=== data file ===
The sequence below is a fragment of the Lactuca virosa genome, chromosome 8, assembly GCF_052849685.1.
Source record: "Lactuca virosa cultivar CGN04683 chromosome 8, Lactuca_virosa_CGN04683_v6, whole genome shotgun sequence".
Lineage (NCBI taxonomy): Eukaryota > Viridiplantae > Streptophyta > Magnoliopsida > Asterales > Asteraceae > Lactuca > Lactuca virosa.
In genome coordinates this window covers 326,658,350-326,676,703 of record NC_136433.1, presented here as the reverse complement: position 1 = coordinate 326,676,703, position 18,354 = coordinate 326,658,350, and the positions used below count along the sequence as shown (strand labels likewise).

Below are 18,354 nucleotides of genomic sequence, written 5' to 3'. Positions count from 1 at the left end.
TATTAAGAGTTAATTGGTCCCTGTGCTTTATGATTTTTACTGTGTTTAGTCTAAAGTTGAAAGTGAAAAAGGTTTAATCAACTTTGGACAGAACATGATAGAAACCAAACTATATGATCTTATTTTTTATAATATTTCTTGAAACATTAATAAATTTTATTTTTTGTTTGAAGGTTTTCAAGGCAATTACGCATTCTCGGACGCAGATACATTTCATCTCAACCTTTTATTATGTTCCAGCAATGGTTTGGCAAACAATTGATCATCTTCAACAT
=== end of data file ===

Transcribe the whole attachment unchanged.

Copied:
The sequence below is a fragment of the Lactuca virosa genome, chromosome 8, assembly GCF_052849685.1.
Source record: "Lactuca virosa cultivar CGN04683 chromosome 8, Lactuca_virosa_CGN04683_v6, whole genome shotgun sequence".
Lineage (NCBI taxonomy): Eukaryota > Viridiplantae > Streptophyta > Magnoliopsida > Asterales > Asteraceae > Lactuca > Lactuca virosa.
In genome coordinates this window covers 326,658,350-326,676,703 of record NC_136433.1, presented here as the reverse complement: position 1 = coordinate 326,676,703, position 18,354 = coordinate 326,658,350, and the positions used below count along the sequence as shown (strand labels likewise).

Below are 18,354 nucleotides of genomic sequence, written 5' to 3'. Positions count from 1 at the left end.
TATTAAGAGTTAATTGGTCCCTGTGCTTTATGATTTTTACTGTGTTTAGTCTAAAGTTGAAAGTGAAAAAGGTTTAATCAACTTTGGACAGAACATGATAGAAACCAAACTATATGATCTTATTTTTTATAATATTTCTTGAAACATTAATAAATTTTATTTTTTGTTTGAAGGTTTTCAAGGCAATTACGCATTCTCGGACGCAGATACATTTCATCTCAACCTTTTATTATGTTCCAGCAATGGTTTGGCAAACAATTGATCATCTTCAACAT